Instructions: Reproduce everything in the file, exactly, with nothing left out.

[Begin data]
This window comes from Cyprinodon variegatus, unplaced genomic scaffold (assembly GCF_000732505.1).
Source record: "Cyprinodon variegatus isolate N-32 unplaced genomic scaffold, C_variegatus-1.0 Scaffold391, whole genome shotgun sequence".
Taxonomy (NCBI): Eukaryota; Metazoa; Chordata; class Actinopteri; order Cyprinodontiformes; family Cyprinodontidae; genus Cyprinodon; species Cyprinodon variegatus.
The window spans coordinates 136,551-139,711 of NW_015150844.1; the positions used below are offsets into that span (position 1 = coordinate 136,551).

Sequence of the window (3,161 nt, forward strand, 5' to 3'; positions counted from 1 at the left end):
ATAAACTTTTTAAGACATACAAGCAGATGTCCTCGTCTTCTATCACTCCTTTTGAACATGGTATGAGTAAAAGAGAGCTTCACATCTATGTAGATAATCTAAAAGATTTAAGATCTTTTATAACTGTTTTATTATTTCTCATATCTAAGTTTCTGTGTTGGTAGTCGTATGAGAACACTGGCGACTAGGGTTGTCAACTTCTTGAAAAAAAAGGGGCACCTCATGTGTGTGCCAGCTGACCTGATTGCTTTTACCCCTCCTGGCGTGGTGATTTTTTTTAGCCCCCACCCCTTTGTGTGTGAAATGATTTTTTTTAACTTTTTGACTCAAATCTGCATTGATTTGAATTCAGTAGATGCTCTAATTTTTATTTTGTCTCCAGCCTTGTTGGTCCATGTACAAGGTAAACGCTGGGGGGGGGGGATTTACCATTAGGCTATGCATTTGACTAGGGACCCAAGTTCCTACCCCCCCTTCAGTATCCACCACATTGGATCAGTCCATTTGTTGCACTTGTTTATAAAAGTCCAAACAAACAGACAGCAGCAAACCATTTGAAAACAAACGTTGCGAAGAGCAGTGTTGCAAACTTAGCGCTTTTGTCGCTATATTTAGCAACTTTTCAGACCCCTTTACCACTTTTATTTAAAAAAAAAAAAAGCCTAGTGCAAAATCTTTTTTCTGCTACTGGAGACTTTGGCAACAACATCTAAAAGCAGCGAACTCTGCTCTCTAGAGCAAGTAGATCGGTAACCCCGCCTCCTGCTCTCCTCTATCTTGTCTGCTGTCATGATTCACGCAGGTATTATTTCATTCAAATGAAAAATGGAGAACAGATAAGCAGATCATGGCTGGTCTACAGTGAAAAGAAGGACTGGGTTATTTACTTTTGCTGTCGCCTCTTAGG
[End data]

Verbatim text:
This window comes from Cyprinodon variegatus, unplaced genomic scaffold (assembly GCF_000732505.1).
Source record: "Cyprinodon variegatus isolate N-32 unplaced genomic scaffold, C_variegatus-1.0 Scaffold391, whole genome shotgun sequence".
Taxonomy (NCBI): Eukaryota; Metazoa; Chordata; class Actinopteri; order Cyprinodontiformes; family Cyprinodontidae; genus Cyprinodon; species Cyprinodon variegatus.
The window spans coordinates 136,551-139,711 of NW_015150844.1; the positions used below are offsets into that span (position 1 = coordinate 136,551).

Sequence of the window (3,161 nt, forward strand, 5' to 3'; positions counted from 1 at the left end):
ATAAACTTTTTAAGACATACAAGCAGATGTCCTCGTCTTCTATCACTCCTTTTGAACATGGTATGAGTAAAAGAGAGCTTCACATCTATGTAGATAATCTAAAAGATTTAAGATCTTTTATAACTGTTTTATTATTTCTCATATCTAAGTTTCTGTGTTGGTAGTCGTATGAGAACACTGGCGACTAGGGTTGTCAACTTCTTGAAAAAAAAGGGGCACCTCATGTGTGTGCCAGCTGACCTGATTGCTTTTACCCCTCCTGGCGTGGTGATTTTTTTTAGCCCCCACCCCTTTGTGTGTGAAATGATTTTTTTTAACTTTTTGACTCAAATCTGCATTGATTTGAATTCAGTAGATGCTCTAATTTTTATTTTGTCTCCAGCCTTGTTGGTCCATGTACAAGGTAAACGCTGGGGGGGGGGGATTTACCATTAGGCTATGCATTTGACTAGGGACCCAAGTTCCTACCCCCCCTTCAGTATCCACCACATTGGATCAGTCCATTTGTTGCACTTGTTTATAAAAGTCCAAACAAACAGACAGCAGCAAACCATTTGAAAACAAACGTTGCGAAGAGCAGTGTTGCAAACTTAGCGCTTTTGTCGCTATATTTAGCAACTTTTCAGACCCCTTTACCACTTTTATTTAAAAAAAAAAAAAGCCTAGTGCAAAATCTTTTTTCTGCTACTGGAGACTTTGGCAACAACATCTAAAAGCAGCGAACTCTGCTCTCTAGAGCAAGTAGATCGGTAACCCCGCCTCCTGCTCTCCTCTATCTTGTCTGCTGTCATGATTCACGCAGGTATTATTTCATTCAAATGAAAAATGGAGAACAGATAAGCAGATCATGGCTGGTCTACAGTGAAAAGAAGGACTGGGTTATTTACTTTTGCTGTCGCCTCTTAGG